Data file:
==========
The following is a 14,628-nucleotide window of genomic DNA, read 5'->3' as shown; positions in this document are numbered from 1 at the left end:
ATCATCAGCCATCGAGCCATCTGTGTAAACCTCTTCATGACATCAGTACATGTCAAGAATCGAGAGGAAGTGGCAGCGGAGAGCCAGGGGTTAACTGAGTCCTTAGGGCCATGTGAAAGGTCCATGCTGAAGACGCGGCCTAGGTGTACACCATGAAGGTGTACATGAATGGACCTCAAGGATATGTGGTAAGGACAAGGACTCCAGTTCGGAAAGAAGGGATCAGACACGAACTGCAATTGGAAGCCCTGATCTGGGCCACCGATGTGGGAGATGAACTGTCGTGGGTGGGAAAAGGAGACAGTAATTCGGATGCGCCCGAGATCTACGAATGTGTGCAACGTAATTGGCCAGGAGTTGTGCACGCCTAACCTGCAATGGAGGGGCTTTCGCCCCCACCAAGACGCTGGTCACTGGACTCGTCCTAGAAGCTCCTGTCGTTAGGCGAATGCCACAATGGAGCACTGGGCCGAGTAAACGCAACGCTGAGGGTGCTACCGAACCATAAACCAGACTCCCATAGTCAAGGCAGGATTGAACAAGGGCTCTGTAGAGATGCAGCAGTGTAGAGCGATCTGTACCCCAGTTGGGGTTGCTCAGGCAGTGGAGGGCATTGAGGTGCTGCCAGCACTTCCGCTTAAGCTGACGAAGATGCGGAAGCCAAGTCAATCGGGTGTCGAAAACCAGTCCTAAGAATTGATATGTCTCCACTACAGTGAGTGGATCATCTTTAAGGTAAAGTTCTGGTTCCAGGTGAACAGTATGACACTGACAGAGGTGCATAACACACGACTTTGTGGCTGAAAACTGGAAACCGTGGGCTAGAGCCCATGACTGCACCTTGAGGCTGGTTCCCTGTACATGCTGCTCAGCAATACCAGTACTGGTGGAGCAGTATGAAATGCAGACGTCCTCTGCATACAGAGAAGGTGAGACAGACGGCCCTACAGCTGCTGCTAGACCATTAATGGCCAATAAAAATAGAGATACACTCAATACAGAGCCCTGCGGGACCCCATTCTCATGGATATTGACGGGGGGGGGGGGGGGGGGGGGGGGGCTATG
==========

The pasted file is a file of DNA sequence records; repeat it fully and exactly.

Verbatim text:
The following is a 14,628-nucleotide window of genomic DNA, read 5'->3' as shown; positions in this document are numbered from 1 at the left end:
ATCATCAGCCATCGAGCCATCTGTGTAAACCTCTTCATGACATCAGTACATGTCAAGAATCGAGAGGAAGTGGCAGCGGAGAGCCAGGGGTTAACTGAGTCCTTAGGGCCATGTGAAAGGTCCATGCTGAAGACGCGGCCTAGGTGTACACCATGAAGGTGTACATGAATGGACCTCAAGGATATGTGGTAAGGACAAGGACTCCAGTTCGGAAAGAAGGGATCAGACACGAACTGCAATTGGAAGCCCTGATCTGGGCCACCGATGTGGGAGATGAACTGTCGTGGGTGGGAAAAGGAGACAGTAATTCGGATGCGCCCGAGATCTACGAATGTGTGCAACGTAATTGGCCAGGAGTTGTGCACGCCTAACCTGCAATGGAGGGGCTTTCGCCCCCACCAAGACGCTGGTCACTGGACTCGTCCTAGAAGCTCCTGTCGTTAGGCGAATGCCACAATGGAGCACTGGGCCGAGTAAACGCAACGCTGAGGGTGCTACCGAACCATAAACCAGACTCCCATAGTCAAGGCAGGATTGAACAAGGGCTCTGTAGAGATGCAGCAGTGTAGAGCGATCTGTACCCCAGTTGGGGTTGCTCAGGCAGTGGAGGGCATTGAGGTGCTGCCAGCACTTCCGCTTAAGCTGACGAAGATGCGGAAGCCAAGTCAATCGGGTGTCGAAAACCAGTCCTAAGAATTGATATGTCTCCACTACAGTGAGTGGATCATCTTTAAGGTAAAGTTCTGGTTCCAGGTGAACAGTATGACACTGACAGAGGTGCATAACACACGACTTTGTGGCTGAAAACTGGAAACCGTGGGCTAGAGCCCATGACTGCACCTTGAGGCTGGTTCCCTGTACATGCTGCTCAGCAATACCAGTACTGGTGGAGCAGTATGAAATGCAGACGTCCTCTGCATACAGAGAAGGTGAGACAGACGGCCCTACAGCTGCTGCTAGACCATTAATGGCCAATAAAAATAGAGATACACTCAATACAGAGCCCTGCGGGACCCCATTCTCATGGATATTGACGGGGGGGGGGGGGGGGGGGGGGGGGCTATG